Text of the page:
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Agentur für Arbeit Lübeck

Kultur Wissenschaft Ausbildung

ExhibitionConsensus.Europe's culture of politicaldecision-making

12. Mai 2018 (HL-Red-RB) Gestern wurde - wie in Lübeck-TeaTime vorab am 9. Mai (Rubrik Kultur unter "Europäisches Hansemuseum feiert Museumstag") vorgestellt - im Europäischen Hansemuseum die noch bis 8. Juli 2018 laufende Vierte Sonderausstellung "Der Konsens. Europas Kultur der politischen Entscheidung" eröffnet. Da die Pressemeldung auch in Englisch vorliegt, wird diese ebenfalls in dieser Sprache publiziert:

"Consensus. Europe's culture of political decision-making
10 May to 8 July 2018 in the European Hansemuseum

Fourth temporary exhibition by the European Hansemuseum turns the spotlight on consensus as a decision-making principle – Link between the Hansetag in 1518 and the work of today’s European Council – Strategy games allow visitors to try finding consensus themselves – Exhibition is a contribution to the European Cultural Heritage Year, SHARING HERITAGE 2018:

The subject of the exhibition is apparent even in the entrance area: in the form of the heads of state and government in the European Council, who are shown here as life-size silhouettes: 28 women and men with 28 opinions and interests. During the meetings they come together and attempt to reach consensual decisions. Opposite their silhouettes are two objects: a historical exhibit and a contemporary document. The exhibit is the 500 year-old Hanse recess from Hildesheim, which is kept in the city archives there to this day and has travelled to Lübeck exclusively for this exhibition. It is accompanied by what are known as conclusions; the final records of the meeting of the European Council in December 2017, translated into 24 languages. So even before the exhibition starts, the recess and the conclusions are evidence that consensus is possible.
“Consensus. Europe's culture of political decision-making” is the fourth temporary exhibition by the European Hansemuseum and was jointly curated with the historian Dr Tillmann Bendikowski from Medienagentur Geschichte. It makes a bold link between the Hansetag in 1518, when representatives of the Hanse towns convened in Lübeck, and the work of the European Council in the current day. At first sight the two assemblies have little in common. And yet they are linked by a European heritage: consensual decision-making.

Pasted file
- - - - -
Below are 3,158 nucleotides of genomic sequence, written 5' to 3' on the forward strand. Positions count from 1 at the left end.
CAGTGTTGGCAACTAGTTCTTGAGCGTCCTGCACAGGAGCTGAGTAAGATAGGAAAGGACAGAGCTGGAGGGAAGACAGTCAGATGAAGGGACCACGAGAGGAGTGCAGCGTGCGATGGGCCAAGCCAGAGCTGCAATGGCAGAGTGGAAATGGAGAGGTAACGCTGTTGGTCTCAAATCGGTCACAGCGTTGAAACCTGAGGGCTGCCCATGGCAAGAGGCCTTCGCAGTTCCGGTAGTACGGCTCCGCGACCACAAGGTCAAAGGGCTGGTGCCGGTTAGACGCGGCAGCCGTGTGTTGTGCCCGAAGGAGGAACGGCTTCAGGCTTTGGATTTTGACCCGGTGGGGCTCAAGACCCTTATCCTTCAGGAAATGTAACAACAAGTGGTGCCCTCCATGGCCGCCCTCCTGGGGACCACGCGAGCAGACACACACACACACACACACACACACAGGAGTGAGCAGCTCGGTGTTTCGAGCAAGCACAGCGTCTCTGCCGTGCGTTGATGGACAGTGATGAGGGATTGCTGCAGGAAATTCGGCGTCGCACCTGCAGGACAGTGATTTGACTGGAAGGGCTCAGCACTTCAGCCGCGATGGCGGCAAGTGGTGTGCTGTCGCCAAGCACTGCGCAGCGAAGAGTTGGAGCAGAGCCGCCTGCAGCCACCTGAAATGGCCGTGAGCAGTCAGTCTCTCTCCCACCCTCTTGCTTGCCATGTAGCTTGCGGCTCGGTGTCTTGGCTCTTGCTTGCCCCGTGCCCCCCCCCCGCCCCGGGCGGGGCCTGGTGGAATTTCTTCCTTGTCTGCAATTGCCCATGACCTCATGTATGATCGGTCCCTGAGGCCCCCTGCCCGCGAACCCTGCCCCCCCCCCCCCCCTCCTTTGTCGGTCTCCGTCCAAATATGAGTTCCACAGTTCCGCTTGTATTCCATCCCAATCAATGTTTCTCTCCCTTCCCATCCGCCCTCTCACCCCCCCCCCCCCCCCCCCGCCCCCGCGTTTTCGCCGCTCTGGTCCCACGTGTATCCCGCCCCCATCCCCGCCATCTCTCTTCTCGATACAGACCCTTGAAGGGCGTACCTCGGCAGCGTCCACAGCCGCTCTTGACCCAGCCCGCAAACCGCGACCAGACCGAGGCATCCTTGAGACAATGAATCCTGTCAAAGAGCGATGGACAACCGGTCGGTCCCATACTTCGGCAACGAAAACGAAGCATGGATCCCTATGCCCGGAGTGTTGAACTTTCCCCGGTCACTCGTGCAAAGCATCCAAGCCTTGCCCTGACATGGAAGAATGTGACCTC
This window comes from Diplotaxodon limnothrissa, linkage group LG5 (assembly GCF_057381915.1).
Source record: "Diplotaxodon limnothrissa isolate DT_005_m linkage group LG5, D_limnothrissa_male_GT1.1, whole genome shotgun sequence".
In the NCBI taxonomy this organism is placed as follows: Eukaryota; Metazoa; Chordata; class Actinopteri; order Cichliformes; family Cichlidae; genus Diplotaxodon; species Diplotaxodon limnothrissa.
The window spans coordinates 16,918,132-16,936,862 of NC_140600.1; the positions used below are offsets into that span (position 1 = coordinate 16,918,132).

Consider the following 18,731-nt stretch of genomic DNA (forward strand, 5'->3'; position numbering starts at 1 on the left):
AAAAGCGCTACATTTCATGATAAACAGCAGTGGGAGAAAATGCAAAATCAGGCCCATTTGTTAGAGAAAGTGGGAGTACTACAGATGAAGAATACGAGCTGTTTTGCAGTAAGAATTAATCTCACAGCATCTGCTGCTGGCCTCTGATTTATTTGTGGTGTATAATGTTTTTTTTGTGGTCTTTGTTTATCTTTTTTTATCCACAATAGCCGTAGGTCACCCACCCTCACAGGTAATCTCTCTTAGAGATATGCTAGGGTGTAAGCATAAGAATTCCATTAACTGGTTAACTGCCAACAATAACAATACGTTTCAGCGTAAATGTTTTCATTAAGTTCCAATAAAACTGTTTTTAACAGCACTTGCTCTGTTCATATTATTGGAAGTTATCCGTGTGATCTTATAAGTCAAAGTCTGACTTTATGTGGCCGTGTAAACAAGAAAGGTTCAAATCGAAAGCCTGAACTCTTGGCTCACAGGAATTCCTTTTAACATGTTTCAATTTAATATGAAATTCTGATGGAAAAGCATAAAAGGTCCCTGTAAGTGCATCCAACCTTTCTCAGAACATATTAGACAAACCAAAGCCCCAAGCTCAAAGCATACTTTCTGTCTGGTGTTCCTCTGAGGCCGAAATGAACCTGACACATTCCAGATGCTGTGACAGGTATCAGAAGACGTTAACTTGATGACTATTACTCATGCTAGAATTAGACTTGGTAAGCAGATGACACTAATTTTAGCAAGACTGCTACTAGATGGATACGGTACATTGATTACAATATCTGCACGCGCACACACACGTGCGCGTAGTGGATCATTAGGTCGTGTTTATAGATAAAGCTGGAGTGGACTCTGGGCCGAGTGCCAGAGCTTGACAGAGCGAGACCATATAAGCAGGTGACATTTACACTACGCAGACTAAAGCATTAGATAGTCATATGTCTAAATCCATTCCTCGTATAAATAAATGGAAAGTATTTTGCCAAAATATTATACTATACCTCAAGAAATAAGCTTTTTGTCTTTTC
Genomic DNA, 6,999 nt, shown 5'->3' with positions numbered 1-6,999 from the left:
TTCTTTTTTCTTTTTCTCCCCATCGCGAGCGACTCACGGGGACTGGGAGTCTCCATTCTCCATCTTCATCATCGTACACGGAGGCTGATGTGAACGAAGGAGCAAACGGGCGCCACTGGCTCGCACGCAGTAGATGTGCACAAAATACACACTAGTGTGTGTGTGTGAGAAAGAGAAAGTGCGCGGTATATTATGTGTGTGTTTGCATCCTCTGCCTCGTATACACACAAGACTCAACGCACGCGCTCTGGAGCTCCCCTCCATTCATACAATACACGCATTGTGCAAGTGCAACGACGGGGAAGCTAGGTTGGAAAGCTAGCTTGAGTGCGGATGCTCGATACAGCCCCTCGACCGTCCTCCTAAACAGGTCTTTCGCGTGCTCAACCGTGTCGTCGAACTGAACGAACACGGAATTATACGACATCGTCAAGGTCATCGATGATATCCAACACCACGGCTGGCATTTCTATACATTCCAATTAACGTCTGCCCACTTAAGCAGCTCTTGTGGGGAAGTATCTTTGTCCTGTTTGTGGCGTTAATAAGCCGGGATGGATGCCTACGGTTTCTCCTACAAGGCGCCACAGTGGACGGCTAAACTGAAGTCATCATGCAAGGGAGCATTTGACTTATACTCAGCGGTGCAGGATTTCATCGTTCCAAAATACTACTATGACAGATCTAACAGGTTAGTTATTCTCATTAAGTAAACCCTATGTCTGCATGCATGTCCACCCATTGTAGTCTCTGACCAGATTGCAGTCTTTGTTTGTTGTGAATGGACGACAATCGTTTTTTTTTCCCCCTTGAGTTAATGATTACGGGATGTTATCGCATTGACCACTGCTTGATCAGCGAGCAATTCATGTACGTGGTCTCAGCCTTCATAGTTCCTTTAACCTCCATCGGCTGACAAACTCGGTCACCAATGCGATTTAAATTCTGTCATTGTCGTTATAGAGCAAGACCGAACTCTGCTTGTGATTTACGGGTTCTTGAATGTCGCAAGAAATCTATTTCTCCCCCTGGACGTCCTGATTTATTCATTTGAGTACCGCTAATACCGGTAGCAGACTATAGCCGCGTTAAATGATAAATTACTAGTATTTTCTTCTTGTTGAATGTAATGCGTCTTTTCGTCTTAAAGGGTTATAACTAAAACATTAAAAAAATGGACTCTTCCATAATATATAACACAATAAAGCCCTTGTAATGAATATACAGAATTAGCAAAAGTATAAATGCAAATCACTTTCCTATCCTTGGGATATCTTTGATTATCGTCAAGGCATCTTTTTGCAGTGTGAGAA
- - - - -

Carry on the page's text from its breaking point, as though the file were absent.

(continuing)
Different stations in the exhibition illustrate the often tortuous process of negotiation and the mechanisms of political decision-making, as manifest in the discussions that take place in the background and the visits to the antechamber. The plenary session is the heart of the
exhibition and consists of two monitors that present more detailed information about the work of the two assemblies. It symbolises a space that is not open to the general public, neither then nor now.
Consensus is also a visual presence in the exhibition room: a video installation developed especially for the exhibition approaches the subject from an artistic and sensory perspective. Five monitors at a height of four metres show gestures and facial expressions that translate the progress of negotiation into body language and make it tangible.
The exhibition is taking place as part of the European Cultural Heritage Year SHARING HERITAGE 2018, which is also about conveying the idea of a common, everyday European heritage. With two specially developed strategy games, based on the Hansetag in 1518 and the European Council, the project also makes a contribution to political education. The games give school classes and student groups an opportunity to gain active insights into the possibilities and difficulties of consensual decision-making and to try to reach a consensus themselves. The games are aimed at young people from age 16 and upwards, the participation is free of charge.
A catalogue in German and English can be purchased for €11.80 from the museum shop. An extensive programme of accompanying activities continues the museum's investigation of the subject.

author of the text:
European Hansemuseum